Corruption headlines in Nigeria have long been dominated by the large illicit payments made by multinational companies to Nigerian public officials. However, bureaucratic and administrative bribery is perhaps the most familiar and widespread form of corruption (NBS, 31.07.2017). It is this everyday abuse of power by low-level public officials that largely feeds Nigeria’s corruption perception and has the potential to significantly impact day to day in-country operations (BusinessDay, 03.08.2017).

Transparency International has consistently ranked Nigeria among the world's most corrupt countries, and corruption remains prevalent throughout society, from government agencies and departments to basic service providers such as schools and hospitals. A 2017 survey carried out by Afrobarometer – a non-partisan research network that conducts public attitude surveys across Africa – revealed that access to certain public services in Nigeria remains extremely difficult. For example, to receive police assistance, 68% of respondents claimed that they had to pay a bribe, give a gift, or do a favour.

While the culture of petty police corruption has become the norm for many Nigerians, these same expectations have extended to both foreign workers and organisations. Moreover, it is smaller-scale incidents of bribery that have the potential to further discourage foreign investors from entering into Nigeria’s markets.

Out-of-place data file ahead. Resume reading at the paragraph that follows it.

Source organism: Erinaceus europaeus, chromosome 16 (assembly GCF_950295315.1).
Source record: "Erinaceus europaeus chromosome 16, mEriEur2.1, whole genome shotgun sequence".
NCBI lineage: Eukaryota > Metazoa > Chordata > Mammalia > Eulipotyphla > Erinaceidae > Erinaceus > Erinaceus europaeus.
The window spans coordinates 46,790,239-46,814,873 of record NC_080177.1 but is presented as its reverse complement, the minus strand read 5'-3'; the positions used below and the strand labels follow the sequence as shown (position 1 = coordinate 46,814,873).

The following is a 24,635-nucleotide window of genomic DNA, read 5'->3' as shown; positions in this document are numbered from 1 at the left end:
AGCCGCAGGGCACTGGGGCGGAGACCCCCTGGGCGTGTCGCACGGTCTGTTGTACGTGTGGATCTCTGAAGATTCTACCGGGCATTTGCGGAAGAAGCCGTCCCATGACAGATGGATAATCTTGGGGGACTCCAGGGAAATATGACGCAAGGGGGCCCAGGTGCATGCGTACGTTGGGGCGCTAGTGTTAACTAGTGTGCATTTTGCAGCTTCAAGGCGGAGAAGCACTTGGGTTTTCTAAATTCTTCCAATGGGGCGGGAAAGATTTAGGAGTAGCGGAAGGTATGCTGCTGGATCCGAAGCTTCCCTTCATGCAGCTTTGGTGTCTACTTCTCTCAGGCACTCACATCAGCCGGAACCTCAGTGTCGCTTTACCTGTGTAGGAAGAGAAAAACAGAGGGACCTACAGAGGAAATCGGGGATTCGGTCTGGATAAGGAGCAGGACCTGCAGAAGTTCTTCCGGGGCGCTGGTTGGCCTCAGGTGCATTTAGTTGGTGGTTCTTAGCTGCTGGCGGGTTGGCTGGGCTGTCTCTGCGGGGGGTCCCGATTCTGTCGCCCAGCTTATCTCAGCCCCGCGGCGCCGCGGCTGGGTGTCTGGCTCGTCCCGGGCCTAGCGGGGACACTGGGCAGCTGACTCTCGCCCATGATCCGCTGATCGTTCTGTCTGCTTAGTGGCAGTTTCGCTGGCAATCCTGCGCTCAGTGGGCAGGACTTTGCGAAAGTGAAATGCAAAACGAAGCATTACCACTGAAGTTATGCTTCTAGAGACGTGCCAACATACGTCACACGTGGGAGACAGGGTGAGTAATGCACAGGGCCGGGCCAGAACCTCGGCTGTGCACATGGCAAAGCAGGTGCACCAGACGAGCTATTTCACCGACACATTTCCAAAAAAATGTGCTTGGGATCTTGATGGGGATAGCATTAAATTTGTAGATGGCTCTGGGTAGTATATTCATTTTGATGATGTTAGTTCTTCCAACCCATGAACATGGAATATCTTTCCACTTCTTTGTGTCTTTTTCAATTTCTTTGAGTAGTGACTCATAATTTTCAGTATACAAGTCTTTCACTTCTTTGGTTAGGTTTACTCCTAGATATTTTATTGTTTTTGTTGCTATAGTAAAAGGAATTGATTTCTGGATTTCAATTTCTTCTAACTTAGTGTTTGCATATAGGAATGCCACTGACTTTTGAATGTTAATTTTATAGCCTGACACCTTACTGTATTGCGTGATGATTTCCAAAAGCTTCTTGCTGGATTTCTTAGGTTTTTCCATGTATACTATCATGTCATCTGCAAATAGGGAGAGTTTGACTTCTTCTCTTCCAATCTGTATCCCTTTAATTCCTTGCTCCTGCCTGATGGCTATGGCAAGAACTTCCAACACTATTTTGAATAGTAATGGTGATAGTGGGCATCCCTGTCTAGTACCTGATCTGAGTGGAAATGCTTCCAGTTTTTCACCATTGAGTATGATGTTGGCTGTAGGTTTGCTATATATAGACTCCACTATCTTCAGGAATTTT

Ultimately, there is a high probability that companies operating or investing in Nigeria will encounter bribery and other corrupt practices across the police; as such, it is important these trends are understood (GAN, 03.04.2018).

Impact Points

  • Corruption in Nigeria is deeply entrenched in almost every area of the public sector, and with petty bribery and extortion seemingly institutionalised in public processes, this culture of corruption is extended to the operations of foreign companies.
  • Corruption – or even the perception of – contributes to weak foreign investment, as it makes it harder for potential investors to predict the costs of doing business.
  • In the case of police corruption, not only can it generate unforeseen business costs – through the use of bribes and extortion – but it also compromises the police force’s reputation and undermines the security environment, thus further damaging Nigeria’s efforts to position itself as an attractive investment environment.